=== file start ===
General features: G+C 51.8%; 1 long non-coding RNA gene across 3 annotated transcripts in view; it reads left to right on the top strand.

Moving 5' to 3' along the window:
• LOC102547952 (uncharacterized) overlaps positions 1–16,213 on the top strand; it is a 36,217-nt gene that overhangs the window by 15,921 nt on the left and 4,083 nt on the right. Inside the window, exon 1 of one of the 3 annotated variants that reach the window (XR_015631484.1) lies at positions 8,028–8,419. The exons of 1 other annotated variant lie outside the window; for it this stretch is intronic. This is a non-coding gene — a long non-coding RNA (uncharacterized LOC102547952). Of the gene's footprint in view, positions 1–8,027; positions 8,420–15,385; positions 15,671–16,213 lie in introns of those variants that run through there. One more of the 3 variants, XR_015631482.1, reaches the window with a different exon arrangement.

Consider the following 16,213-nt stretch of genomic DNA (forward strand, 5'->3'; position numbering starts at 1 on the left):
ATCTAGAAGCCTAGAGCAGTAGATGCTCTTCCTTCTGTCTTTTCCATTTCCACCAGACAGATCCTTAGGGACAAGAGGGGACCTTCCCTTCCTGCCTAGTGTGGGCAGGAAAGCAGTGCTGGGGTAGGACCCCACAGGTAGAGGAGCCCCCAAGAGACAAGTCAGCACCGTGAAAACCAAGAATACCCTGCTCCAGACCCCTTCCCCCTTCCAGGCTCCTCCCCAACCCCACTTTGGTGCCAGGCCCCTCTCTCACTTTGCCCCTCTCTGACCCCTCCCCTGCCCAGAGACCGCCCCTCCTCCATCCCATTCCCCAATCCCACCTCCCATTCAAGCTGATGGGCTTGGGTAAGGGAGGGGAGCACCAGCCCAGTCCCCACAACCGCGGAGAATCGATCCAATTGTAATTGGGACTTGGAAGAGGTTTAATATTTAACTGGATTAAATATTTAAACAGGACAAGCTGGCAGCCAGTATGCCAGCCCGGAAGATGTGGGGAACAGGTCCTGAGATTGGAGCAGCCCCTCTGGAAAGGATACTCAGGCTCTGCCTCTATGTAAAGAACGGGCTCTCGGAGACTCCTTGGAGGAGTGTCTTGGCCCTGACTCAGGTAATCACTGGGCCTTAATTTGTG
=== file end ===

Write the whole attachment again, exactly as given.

General features: G+C 51.8%; 1 long non-coding RNA gene across 3 annotated transcripts in view; it reads left to right on the top strand.

Moving 5' to 3' along the window:
• LOC102547952 (uncharacterized) overlaps positions 1–16,213 on the top strand; it is a 36,217-nt gene that overhangs the window by 15,921 nt on the left and 4,083 nt on the right. Inside the window, exon 1 of one of the 3 annotated variants that reach the window (XR_015631484.1) lies at positions 8,028–8,419. The exons of 1 other annotated variant lie outside the window; for it this stretch is intronic. This is a non-coding gene — a long non-coding RNA (uncharacterized LOC102547952). Of the gene's footprint in view, positions 1–8,027; positions 8,420–15,385; positions 15,671–16,213 lie in introns of those variants that run through there. One more of the 3 variants, XR_015631482.1, reaches the window with a different exon arrangement.

Consider the following 16,213-nt stretch of genomic DNA (forward strand, 5'->3'; position numbering starts at 1 on the left):
ATCTAGAAGCCTAGAGCAGTAGATGCTCTTCCTTCTGTCTTTTCCATTTCCACCAGACAGATCCTTAGGGACAAGAGGGGACCTTCCCTTCCTGCCTAGTGTGGGCAGGAAAGCAGTGCTGGGGTAGGACCCCACAGGTAGAGGAGCCCCCAAGAGACAAGTCAGCACCGTGAAAACCAAGAATACCCTGCTCCAGACCCCTTCCCCCTTCCAGGCTCCTCCCCAACCCCACTTTGGTGCCAGGCCCCTCTCTCACTTTGCCCCTCTCTGACCCCTCCCCTGCCCAGAGACCGCCCCTCCTCCATCCCATTCCCCAATCCCACCTCCCATTCAAGCTGATGGGCTTGGGTAAGGGAGGGGAGCACCAGCCCAGTCCCCACAACCGCGGAGAATCGATCCAATTGTAATTGGGACTTGGAAGAGGTTTAATATTTAACTGGATTAAATATTTAAACAGGACAAGCTGGCAGCCAGTATGCCAGCCCGGAAGATGTGGGGAACAGGTCCTGAGATTGGAGCAGCCCCTCTGGAAAGGATACTCAGGCTCTGCCTCTATGTAAAGAACGGGCTCTCGGAGACTCCTTGGAGGAGTGTCTTGGCCCTGACTCAGGTAATCACTGGGCCTTAATTTGTG